• Executive Meddling On a truly epic, and company killing scale:
    • It's even more apparent how far the meddling must have gone when one realizes many of the initial batch of writers on the Acclaim titles...Mark Waid, Kurt Busiek, Garth Ennis, Warren Ellis, Christopher Priest, etc. would seem to be the ideal writers to create a fresh, exciting new super-hero universe.
      • Well, the original X-O Manowar was Visigothic warrior that get abducted by spider aliens and steals their power armor. Very original, and unique, and that's why it's fans liked it. The Mark Waid reboot was basically Captian America in the Ironman suit, not bad, but not what the fans were used to, and better suited to an entirly new book than X-O Manowar.
        • Waid was basically given a situation begun in the all-but-forgotten X-O/Iron Man crossover, where the coda inexplicably has an alternate Aric find alternate armor at the end but not go to the future via abduction. So he had to spin off a book from a hook in a book hardly anyone read...because...well...just because.
          • The reason was there was an Ironman/X-O Manowar game coming out by Accliam around the same time as the reboot. A game that sucked.

"Hey guys! We just got the license from Marvel to make an Ironman game! Let's milk this for all it's worth! I know! Let's have a pointless crossover! (because that turned out so well in the past.) We can make the game and the comic tie-in! Say? Weren't we also going to reboot soon? No problem, let's just make the crossover part of the reboot to avoid confussion.

    • Though signs of serious creative decay could be seen in the entire line some years before the purchase by Acclaim. Probably it began around the time of the ill-conceived Death Mate crossover with Image Comics (yes, Rob Liefeld was involved). After that, "kewl" artist and speculator-driven concepts began to infest even their best titles.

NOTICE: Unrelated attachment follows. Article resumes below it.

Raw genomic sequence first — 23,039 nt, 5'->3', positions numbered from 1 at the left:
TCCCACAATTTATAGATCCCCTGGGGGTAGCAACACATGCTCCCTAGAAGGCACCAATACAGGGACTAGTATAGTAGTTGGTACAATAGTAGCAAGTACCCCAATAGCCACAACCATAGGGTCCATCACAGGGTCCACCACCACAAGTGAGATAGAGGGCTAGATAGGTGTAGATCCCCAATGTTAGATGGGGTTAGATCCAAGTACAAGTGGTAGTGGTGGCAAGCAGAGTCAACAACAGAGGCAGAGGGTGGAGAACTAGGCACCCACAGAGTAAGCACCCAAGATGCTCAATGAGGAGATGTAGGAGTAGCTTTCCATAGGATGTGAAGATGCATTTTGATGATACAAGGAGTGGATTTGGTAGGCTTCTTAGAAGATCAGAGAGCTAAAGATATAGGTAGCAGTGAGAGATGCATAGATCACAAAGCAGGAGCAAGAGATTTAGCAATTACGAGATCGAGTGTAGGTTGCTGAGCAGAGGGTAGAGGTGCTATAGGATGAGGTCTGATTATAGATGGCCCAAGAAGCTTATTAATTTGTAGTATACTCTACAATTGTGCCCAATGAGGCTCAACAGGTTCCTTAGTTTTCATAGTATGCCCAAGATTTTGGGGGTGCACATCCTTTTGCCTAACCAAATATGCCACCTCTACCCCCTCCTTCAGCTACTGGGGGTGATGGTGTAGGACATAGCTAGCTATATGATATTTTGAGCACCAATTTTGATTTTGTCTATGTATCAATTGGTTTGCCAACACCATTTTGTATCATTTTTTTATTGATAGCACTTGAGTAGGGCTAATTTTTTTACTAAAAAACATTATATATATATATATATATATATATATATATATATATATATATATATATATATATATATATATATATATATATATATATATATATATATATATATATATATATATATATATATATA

• It should be noted that only two of the studios that then comprised Image actually participated in the crossover...Liefeld's Extreme and Homage Studios (which eventually split into Wildstorm and Top Cow). The other Image creators like Larsen and Valentino either had no interest in the Valiant titles or thought the crossover sounded like a really bad idea. How right they were!
      • Oh yes, Death Mate.
      • One can possibly trace the inevitable downfall back even earlier, to the point where the venture capitalists who helped fund the company pushed Jim Shooter out of his job. Since he was the one pushing hardest for strong plots and a certain degree of internal consistency, his absence opened the door to many of the gimmick-driven problems that would ultimately kill the company.
  • Heel Face Turn: Livewire and Stronghold, two of Harada's Eggbreaker shock troops
  • Immortality: Armstrong, Eternal Warrior, and Timewalker
  • Intercontinuity Crossover: Death Mate Also the Iron Man/X-O Manowar crossover, intended to advertise a new video game, then inexplicably made the hook the writers brought in for the Acclaim reboot were forced to base the new universe on.
  • Knight Templar: Toyo Harada, the primary villain, plans to "save" the world by conquering it.
  • Legacy Character: Lots in the 41st century. For example the 41st century had the PSI-Lords, an organization directly descended from H.A.R.D. Corps, and Rai, who was created in the image of the 20th century hero Bloodshot.
  • McNinja: Ninjak.
  • Merchandise-Driven: The whole idea behind the Acclaim era reboot was to make the characters "more suitable for adaptation into video games".
  • My Nayme Is
  • Nanomachines: The source of Bloodshot's powers, passed on to the Rai dynasty.
  • Nineties Anti-Hero: Being active during the early nineties this was unavoidable. Bloodshot and H.A.R.D. Corps stand out.
  • Oh Crap: Magnus and 1-A get one of these in Magnus #0: after (in the original run) a year or two of fighting the occasional accidental rogue robot, fairly easily mopped up, they hear the following message over the robot communications frequency:

Do not be afraid. You are not alone. There are ten million of us.